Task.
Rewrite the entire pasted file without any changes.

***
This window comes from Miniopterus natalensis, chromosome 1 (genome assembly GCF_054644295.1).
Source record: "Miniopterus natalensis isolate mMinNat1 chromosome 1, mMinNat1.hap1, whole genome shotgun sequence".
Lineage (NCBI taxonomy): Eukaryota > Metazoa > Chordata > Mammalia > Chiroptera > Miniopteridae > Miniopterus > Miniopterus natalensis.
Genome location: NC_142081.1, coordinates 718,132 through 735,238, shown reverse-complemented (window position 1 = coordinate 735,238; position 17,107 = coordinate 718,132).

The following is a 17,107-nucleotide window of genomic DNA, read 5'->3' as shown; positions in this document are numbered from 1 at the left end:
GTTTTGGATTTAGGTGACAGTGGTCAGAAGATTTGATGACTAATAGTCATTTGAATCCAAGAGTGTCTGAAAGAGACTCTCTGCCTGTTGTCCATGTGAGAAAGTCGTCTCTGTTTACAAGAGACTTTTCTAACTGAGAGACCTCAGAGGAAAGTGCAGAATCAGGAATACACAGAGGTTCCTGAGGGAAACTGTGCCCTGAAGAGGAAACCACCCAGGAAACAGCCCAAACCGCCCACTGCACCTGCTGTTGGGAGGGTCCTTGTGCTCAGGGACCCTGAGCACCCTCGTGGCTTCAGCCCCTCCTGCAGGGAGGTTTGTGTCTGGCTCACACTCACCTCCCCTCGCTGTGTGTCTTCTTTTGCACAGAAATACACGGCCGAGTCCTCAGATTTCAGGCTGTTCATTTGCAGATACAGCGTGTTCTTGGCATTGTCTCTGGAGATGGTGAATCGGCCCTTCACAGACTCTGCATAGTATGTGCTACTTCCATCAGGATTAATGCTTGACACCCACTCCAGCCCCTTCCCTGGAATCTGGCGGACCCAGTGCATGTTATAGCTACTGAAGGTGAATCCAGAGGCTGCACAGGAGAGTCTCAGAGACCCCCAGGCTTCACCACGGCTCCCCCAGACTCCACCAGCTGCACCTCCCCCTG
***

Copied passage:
This window comes from Miniopterus natalensis, chromosome 1 (genome assembly GCF_054644295.1).
Source record: "Miniopterus natalensis isolate mMinNat1 chromosome 1, mMinNat1.hap1, whole genome shotgun sequence".
Lineage (NCBI taxonomy): Eukaryota > Metazoa > Chordata > Mammalia > Chiroptera > Miniopteridae > Miniopterus > Miniopterus natalensis.
Genome location: NC_142081.1, coordinates 718,132 through 735,238, shown reverse-complemented (window position 1 = coordinate 735,238; position 17,107 = coordinate 718,132).

The following is a 17,107-nucleotide window of genomic DNA, read 5'->3' as shown; positions in this document are numbered from 1 at the left end:
GTTTTGGATTTAGGTGACAGTGGTCAGAAGATTTGATGACTAATAGTCATTTGAATCCAAGAGTGTCTGAAAGAGACTCTCTGCCTGTTGTCCATGTGAGAAAGTCGTCTCTGTTTACAAGAGACTTTTCTAACTGAGAGACCTCAGAGGAAAGTGCAGAATCAGGAATACACAGAGGTTCCTGAGGGAAACTGTGCCCTGAAGAGGAAACCACCCAGGAAACAGCCCAAACCGCCCACTGCACCTGCTGTTGGGAGGGTCCTTGTGCTCAGGGACCCTGAGCACCCTCGTGGCTTCAGCCCCTCCTGCAGGGAGGTTTGTGTCTGGCTCACACTCACCTCCCCTCGCTGTGTGTCTTCTTTTGCACAGAAATACACGGCCGAGTCCTCAGATTTCAGGCTGTTCATTTGCAGATACAGCGTGTTCTTGGCATTGTCTCTGGAGATGGTGAATCGGCCCTTCACAGACTCTGCATAGTATGTGCTACTTCCATCAGGATTAATGCTTGACACCCACTCCAGCCCCTTCCCTGGAATCTGGCGGACCCAGTGCATGTTATAGCTACTGAAGGTGAATCCAGAGGCTGCACAGGAGAGTCTCAGAGACCCCCAGGCTTCACCACGGCTCCCCCAGACTCCACCAGCTGCACCTCCCCCTG